Heartbreak Down the Stretch

A team full of seniors and experience, the University of Wisconsin has won so many games by simply outworking teams in crunch time. In the final five minutes of the season, the Badgers couldn't dig deep one more time to win one more championship.

INDIANAPOLIS – Listed on page two of the University of Wisconsin men’s basketball press release is a statistic that has defined the best season in program history.

On an 8-0 postseason run, Wisconsin closed out its opponents – including four who will likely end the year ranked in the top 15 – with superlative shooting, clutch free throws and some timely defense thrown in for good measure. No matter the opponent, the Badgers have shown the ability to finish what they start.

It’s been the backbone of the Badgers, which was why it made game number 40 for Wisconsin so hard to swallow.

“All you can ask for is an opportunity and a shot, and we had it, and we just didn’t get it done” said senior Josh Gasser, one of the many players struggling to put into words the 68-63 loss to Duke in the national championship game Monday night. “Life’s not fair sometimes.”

The confetti fell on them for the second time in 22 days, but no one tried to catch a piece in their mouth this time. There was no GoPro strapped to anybody’s chest. There was no goofy antics at postgame press conference.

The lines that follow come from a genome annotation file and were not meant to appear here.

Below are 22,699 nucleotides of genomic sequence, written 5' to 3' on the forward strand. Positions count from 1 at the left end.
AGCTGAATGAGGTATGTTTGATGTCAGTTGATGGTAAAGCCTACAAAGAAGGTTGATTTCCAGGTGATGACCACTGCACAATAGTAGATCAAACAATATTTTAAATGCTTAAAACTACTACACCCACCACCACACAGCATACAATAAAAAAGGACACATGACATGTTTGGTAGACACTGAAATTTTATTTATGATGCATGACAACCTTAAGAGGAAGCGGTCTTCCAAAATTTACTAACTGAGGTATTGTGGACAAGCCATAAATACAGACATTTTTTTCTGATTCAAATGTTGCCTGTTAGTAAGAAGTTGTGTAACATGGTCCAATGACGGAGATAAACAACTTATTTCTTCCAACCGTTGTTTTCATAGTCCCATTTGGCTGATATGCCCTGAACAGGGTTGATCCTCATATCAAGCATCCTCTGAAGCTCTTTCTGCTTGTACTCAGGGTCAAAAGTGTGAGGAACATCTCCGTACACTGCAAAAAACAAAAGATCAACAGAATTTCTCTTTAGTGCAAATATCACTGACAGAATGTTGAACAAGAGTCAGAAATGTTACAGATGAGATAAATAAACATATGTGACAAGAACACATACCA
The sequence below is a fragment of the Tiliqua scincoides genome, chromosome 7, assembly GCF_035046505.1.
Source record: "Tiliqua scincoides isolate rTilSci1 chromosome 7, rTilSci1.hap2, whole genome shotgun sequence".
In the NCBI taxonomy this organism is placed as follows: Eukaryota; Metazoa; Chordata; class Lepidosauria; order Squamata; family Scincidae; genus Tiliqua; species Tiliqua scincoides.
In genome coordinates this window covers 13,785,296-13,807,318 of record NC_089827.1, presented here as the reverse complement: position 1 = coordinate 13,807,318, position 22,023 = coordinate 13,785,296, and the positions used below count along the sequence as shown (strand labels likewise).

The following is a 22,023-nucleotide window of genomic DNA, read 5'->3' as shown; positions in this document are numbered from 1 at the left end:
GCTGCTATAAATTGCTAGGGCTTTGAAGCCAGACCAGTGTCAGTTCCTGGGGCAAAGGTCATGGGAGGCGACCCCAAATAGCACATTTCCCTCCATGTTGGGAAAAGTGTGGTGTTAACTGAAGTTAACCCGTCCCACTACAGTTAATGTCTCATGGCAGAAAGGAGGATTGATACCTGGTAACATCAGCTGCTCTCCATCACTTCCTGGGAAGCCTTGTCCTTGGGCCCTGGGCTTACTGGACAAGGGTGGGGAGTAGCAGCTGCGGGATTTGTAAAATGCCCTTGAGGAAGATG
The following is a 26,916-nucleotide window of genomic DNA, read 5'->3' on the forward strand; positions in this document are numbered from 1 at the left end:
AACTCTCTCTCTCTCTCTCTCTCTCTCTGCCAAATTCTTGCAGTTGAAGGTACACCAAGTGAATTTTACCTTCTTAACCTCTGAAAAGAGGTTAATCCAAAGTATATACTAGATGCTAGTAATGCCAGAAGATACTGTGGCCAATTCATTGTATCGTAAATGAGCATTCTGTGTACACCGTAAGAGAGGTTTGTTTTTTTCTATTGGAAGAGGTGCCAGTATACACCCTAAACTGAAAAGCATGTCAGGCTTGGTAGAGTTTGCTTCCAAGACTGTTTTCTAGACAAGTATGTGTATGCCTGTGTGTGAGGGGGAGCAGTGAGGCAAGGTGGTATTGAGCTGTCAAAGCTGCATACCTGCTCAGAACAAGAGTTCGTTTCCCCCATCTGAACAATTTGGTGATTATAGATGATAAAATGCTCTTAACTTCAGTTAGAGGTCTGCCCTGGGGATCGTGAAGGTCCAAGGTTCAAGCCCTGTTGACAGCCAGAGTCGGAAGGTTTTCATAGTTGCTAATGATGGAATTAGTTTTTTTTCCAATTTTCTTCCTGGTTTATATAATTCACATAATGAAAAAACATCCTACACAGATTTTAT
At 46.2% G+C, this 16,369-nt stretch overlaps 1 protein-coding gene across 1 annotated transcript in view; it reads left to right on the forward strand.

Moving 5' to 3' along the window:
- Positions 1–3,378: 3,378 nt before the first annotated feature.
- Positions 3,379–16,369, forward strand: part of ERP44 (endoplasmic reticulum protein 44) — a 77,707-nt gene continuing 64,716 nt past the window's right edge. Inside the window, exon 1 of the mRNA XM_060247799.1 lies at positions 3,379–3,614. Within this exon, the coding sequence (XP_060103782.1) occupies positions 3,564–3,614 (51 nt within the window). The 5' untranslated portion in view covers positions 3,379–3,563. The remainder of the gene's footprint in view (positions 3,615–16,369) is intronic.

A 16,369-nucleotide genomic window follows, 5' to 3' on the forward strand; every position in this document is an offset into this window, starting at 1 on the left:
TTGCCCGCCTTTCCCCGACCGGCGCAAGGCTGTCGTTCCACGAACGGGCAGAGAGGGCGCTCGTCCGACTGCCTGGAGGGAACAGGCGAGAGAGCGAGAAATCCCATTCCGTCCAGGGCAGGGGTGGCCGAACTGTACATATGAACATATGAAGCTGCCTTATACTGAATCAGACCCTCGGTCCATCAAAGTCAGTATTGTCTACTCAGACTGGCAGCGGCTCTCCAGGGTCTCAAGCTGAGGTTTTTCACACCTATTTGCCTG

There were only red, bloodshot eyes on the dais and frustrated tones in the locker room.

“The amount of confidence we had, the belief that we had to pull this off this year and win this,” said sophomore Nigel Hayes, “and to be as close as we are, is kind of still hard now to actually see that we’re still not on the court celebrating.”

With only eight scholarship players, Duke (35-4) won its fifth national championship under head coach Mike Krzyzewski, as the Blue Devils got a combined 60 points on 20 of 39 shooting from Tyus Jones (23), Grayson Allen (16), Justise Winslow (11) and Jahlil Okafor (10).

Wisconsin’s four seniors couldn’t counter, as the quartet managed 28 points on 10 of 27. Twenty-three of those points came from Frank Kaminsky on a night where Wisconsin (36-4) shot 41 percent from the field and scored its fewest points since its 53 points to the loss at Maryland Feb.24.

“These guys have taken us on a phenomenal ride, something that hasn’t been done here in a long, long time” said associate head coach Greg Gard. “This stings and how it came about really stings.”

The longest gap between title appearances in NCAA history didn’t end with the Wisconsin storybook ending that a raucous Badgers fan base – which showed up by the tens of thousands to create a sea of red at Lucas Oil Stadium – had dreamed and hoped for, especially after a tense first half that had 13 lead changes and three ties.

So when Wisconsin went up nine with 13:25 to go, the party atmosphere started to go in full swing, especially with how the Badgers had been shutting the door.

During their eight postseason games, the Badgers shot 63.8 percent (30-for-47) in the final five minutes, including 11-for-15 from the 3-point line and 54-for-67 from the free throw line. In its 71-64 victory over Kentucky, the Badgers’ defense held the Wildcats to 1 of 8 from the field with two turnovers and three shot clock violations in the final 6:36.